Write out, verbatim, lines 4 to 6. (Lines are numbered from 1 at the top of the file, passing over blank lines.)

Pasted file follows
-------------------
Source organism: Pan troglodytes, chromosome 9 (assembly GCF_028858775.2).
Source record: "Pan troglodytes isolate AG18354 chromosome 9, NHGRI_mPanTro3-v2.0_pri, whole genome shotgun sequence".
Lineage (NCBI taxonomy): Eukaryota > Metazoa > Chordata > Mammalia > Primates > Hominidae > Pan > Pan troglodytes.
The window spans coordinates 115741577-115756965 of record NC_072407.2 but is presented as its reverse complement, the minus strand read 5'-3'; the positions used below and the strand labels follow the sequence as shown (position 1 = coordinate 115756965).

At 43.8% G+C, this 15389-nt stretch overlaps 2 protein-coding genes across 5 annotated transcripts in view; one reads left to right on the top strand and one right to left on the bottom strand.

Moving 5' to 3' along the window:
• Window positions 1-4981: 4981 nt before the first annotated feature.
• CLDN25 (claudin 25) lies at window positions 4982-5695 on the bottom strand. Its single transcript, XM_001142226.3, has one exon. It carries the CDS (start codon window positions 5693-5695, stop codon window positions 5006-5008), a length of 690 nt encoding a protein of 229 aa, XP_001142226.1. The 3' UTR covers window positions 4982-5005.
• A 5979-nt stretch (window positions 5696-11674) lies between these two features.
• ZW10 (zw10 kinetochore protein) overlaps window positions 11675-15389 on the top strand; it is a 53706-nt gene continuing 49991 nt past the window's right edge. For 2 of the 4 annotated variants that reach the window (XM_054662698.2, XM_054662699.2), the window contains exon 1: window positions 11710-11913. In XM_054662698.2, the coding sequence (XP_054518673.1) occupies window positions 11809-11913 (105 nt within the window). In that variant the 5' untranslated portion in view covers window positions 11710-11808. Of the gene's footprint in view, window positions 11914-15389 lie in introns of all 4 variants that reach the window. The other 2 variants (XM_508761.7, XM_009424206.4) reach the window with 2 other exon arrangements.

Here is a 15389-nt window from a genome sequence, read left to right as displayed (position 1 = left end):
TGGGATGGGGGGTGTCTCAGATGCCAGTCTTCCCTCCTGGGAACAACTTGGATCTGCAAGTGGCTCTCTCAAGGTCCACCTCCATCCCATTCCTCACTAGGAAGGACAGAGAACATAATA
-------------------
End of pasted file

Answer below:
The window spans coordinates 115741577-115756965 of record NC_072407.2 but is presented as its reverse complement, the minus strand read 5'-3'; the positions used below and the strand labels follow the sequence as shown (position 1 = coordinate 115756965).

At 43.8% G+C, this 15389-nt stretch overlaps 2 protein-coding genes across 5 annotated transcripts in view; one reads left to right on the top strand and one right to left on the bottom strand.

Moving 5' to 3' along the window: